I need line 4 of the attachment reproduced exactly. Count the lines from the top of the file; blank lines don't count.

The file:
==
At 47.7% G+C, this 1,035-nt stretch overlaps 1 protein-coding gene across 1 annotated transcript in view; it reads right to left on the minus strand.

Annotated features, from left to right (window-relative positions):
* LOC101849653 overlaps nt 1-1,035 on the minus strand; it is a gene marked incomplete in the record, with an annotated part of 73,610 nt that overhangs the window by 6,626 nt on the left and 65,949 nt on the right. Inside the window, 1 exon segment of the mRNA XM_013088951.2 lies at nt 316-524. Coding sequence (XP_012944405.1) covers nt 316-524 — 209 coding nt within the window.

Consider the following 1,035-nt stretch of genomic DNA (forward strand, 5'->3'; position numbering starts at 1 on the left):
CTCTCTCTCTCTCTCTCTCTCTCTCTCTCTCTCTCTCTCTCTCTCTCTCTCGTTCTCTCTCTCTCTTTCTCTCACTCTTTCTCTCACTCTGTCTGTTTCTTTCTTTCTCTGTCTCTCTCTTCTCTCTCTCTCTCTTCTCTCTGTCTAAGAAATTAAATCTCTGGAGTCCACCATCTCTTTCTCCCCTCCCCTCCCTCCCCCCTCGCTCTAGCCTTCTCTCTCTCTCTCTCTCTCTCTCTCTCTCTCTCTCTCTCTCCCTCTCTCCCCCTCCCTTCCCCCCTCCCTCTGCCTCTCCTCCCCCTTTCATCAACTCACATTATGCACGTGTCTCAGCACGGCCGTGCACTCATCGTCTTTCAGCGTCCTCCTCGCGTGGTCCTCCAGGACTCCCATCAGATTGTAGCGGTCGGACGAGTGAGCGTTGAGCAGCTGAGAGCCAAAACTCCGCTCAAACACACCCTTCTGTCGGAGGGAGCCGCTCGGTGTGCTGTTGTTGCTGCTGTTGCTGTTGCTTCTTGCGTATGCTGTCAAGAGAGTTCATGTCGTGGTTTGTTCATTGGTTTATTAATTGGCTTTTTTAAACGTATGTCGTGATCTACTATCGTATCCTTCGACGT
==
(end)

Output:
Consider the following 1,035-nt stretch of genomic DNA (forward strand, 5'->3'; position numbering starts at 1 on the left):